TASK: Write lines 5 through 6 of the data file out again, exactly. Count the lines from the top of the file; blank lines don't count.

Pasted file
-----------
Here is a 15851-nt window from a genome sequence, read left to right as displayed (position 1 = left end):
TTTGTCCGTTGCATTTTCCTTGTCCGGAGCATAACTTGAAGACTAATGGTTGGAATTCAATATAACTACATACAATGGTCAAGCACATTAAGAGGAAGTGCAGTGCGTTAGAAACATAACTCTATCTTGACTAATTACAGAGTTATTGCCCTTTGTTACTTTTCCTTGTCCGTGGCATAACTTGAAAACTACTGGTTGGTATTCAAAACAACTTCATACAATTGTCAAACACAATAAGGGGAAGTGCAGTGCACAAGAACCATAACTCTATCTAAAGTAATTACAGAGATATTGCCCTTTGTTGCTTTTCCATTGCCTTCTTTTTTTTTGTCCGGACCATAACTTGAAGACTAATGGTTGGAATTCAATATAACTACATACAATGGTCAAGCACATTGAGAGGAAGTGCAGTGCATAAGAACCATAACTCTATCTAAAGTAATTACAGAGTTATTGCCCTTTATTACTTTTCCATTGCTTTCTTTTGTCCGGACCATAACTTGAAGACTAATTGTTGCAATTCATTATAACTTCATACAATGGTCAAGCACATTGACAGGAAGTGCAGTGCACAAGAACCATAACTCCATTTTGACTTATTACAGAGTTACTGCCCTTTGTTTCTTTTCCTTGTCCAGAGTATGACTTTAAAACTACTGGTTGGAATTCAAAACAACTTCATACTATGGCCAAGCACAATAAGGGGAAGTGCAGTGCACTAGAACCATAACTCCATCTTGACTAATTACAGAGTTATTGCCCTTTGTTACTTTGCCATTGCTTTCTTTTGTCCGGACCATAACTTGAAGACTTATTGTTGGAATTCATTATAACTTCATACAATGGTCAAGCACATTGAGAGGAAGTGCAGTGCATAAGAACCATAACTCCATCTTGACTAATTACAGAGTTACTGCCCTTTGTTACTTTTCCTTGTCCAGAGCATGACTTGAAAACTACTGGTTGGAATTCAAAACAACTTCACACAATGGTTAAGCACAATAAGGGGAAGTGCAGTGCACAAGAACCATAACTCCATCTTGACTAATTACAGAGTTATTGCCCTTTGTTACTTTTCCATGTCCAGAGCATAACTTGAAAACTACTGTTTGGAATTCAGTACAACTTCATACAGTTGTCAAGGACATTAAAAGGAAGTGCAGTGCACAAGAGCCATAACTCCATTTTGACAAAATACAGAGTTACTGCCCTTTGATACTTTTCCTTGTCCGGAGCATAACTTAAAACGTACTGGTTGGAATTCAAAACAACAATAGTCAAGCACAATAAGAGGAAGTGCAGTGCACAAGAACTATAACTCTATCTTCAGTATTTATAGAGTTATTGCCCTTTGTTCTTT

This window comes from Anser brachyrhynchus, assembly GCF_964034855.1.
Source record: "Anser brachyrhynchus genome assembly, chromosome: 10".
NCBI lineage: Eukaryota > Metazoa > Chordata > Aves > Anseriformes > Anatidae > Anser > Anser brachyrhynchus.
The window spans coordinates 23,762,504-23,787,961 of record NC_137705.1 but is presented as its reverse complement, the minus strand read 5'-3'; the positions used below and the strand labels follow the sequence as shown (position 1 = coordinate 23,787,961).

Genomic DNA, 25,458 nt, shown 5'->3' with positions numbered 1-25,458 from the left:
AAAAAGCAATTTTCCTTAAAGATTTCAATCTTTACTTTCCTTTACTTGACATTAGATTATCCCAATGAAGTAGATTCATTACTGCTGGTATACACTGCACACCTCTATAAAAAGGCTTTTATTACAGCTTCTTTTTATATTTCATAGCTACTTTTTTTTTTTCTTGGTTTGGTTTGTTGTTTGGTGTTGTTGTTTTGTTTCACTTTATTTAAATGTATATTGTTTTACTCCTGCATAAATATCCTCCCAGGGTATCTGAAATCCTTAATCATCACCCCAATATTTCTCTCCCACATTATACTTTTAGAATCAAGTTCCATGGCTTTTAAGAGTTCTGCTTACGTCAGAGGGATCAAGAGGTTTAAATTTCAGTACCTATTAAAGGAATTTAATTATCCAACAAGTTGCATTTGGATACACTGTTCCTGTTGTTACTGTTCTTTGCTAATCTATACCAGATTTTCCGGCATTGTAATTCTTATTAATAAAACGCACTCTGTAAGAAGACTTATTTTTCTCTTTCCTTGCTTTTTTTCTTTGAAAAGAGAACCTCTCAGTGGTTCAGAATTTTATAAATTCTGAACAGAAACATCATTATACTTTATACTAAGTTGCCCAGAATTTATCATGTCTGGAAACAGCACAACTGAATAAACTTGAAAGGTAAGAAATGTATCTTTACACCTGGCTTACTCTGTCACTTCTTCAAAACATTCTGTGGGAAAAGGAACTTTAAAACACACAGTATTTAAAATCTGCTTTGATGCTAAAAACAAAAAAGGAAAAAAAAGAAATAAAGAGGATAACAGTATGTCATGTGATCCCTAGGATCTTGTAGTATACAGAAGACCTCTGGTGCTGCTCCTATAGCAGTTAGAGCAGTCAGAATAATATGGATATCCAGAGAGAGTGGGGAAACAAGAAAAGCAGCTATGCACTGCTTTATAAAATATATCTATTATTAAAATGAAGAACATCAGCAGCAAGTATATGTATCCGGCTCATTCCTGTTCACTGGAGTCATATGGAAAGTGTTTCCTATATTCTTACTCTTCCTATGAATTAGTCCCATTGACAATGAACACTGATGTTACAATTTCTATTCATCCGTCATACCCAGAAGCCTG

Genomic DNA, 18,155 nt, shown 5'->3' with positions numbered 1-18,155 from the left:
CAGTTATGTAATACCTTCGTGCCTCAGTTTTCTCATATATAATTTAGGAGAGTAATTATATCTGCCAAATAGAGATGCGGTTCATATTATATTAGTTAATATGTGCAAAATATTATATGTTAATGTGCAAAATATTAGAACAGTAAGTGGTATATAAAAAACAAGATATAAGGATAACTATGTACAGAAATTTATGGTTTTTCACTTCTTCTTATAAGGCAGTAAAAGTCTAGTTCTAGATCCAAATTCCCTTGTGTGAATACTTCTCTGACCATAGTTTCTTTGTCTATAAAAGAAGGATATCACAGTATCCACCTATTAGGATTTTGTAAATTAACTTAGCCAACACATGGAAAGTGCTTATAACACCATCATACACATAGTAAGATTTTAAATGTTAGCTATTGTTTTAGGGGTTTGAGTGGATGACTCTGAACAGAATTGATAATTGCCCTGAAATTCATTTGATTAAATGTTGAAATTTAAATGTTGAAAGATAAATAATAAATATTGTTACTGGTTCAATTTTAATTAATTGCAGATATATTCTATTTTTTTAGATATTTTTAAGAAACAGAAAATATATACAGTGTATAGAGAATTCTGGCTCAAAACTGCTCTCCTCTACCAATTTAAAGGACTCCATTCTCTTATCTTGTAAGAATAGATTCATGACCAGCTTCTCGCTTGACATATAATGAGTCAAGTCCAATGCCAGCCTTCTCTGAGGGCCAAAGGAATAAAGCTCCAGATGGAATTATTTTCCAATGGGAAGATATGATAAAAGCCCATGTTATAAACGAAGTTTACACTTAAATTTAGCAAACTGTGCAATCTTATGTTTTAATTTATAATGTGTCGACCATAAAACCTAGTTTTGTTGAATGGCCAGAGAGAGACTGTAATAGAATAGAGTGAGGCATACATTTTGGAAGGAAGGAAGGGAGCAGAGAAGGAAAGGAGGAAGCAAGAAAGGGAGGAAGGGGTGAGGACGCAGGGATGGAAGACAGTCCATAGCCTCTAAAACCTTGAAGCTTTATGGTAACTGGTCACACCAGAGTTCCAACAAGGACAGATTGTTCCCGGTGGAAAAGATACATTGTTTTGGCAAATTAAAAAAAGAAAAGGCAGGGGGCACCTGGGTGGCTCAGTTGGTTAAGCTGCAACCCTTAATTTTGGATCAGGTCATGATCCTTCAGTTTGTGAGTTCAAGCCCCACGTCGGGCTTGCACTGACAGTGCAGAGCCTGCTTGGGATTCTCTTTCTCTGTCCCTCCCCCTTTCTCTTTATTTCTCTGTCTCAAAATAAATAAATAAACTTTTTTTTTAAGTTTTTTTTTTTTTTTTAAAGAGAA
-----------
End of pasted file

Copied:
NCBI lineage: Eukaryota > Metazoa > Chordata > Aves > Anseriformes > Anatidae > Anser > Anser brachyrhynchus.
The window spans coordinates 23,762,504-23,787,961 of record NC_137705.1 but is presented as its reverse complement, the minus strand read 5'-3'; the positions used below and the strand labels follow the sequence as shown (position 1 = coordinate 23,787,961).